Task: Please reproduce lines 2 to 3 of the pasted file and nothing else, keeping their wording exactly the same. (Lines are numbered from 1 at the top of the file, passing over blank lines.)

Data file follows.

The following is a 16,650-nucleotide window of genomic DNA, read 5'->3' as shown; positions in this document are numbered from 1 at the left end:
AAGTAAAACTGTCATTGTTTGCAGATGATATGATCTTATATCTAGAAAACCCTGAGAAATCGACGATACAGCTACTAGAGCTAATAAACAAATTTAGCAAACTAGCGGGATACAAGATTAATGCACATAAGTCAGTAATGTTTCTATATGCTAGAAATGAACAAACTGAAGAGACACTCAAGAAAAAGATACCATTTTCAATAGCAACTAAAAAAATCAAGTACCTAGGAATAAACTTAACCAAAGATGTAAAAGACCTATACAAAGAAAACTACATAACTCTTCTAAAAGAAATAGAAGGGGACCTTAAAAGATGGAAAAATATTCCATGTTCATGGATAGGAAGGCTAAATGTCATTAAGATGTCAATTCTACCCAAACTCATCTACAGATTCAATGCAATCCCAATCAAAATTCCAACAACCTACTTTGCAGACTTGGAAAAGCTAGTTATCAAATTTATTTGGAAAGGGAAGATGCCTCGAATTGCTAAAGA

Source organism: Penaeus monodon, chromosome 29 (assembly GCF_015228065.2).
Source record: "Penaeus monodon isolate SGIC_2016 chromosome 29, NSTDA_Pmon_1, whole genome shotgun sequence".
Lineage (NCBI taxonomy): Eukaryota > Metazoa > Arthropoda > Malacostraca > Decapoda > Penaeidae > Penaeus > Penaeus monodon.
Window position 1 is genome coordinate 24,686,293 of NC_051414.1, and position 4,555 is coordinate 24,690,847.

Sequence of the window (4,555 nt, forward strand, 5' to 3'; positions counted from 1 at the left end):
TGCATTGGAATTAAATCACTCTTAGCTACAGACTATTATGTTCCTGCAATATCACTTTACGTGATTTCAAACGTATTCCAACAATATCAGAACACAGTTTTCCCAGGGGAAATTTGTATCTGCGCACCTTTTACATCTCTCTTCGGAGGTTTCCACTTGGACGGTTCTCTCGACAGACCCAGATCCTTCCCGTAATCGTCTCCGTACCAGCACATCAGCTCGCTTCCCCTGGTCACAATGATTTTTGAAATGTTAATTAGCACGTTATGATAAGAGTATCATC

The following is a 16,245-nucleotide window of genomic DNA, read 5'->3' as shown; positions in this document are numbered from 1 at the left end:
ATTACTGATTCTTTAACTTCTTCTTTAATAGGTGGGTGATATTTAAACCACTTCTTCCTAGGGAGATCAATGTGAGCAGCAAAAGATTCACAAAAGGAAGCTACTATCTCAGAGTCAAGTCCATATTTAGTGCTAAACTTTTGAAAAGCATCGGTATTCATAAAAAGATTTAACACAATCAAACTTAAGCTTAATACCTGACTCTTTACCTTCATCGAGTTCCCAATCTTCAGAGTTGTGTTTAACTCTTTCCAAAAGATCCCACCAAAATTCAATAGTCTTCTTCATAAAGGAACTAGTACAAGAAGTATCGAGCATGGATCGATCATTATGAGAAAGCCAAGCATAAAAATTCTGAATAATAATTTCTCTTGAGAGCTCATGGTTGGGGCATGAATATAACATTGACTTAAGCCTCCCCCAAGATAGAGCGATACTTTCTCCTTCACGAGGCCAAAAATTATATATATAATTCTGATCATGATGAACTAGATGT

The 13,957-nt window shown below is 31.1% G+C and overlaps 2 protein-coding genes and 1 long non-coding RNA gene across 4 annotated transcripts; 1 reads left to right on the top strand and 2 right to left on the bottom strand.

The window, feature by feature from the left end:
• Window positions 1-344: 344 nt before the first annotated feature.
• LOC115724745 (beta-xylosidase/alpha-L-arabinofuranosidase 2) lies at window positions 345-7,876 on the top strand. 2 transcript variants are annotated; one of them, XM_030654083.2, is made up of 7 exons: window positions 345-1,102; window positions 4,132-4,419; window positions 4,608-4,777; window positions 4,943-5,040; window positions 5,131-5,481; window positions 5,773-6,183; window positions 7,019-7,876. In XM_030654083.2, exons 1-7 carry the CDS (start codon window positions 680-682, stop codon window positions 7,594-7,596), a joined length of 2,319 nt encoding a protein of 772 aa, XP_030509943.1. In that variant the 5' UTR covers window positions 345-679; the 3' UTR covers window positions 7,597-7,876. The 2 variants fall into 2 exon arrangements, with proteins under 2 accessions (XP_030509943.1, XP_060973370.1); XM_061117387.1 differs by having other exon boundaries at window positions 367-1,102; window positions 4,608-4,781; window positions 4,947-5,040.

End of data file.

AAGTAAAACTGTCATTGTTTGCAGATGATATGATCTTATATCTAGAAAACCCTGAGAAATCGACGATACAGCTACTAGAGCTAATAAACAAATTTAGCAAACTAGCGGGATACAAGATTAATGCACATAAGTCAGTAATGTTTCTATATGCTAGAAATGAACAAACTGAAGAGACACTCAAGAAAAAGATACCATTTTCAATAGCAACTAAAAAAATCAAGTACCTAGGAATAAACTTAACCAAAGATGTAAAAGACCTATACAAAGAAAACTACATAACTCTTCTAAAAGAAATAGAAGGGGACCTTAAAAGATGGAAAAATATTCCATGTTCATGGATAGGAAGGCTAAATGTCATTAAGATGTCAATTCTACCCAAACTCATCTACAGATTCAATGCAATCCCAATCAAAATTCCAACAACCTACTTTGCAGACTTGGAAAAGCTAGTTATCAAATTTATTTGGAAAGGGAAGATGCCTCGAATTGCTAAAGA

Source organism: Penaeus monodon, chromosome 29 (assembly GCF_015228065.2).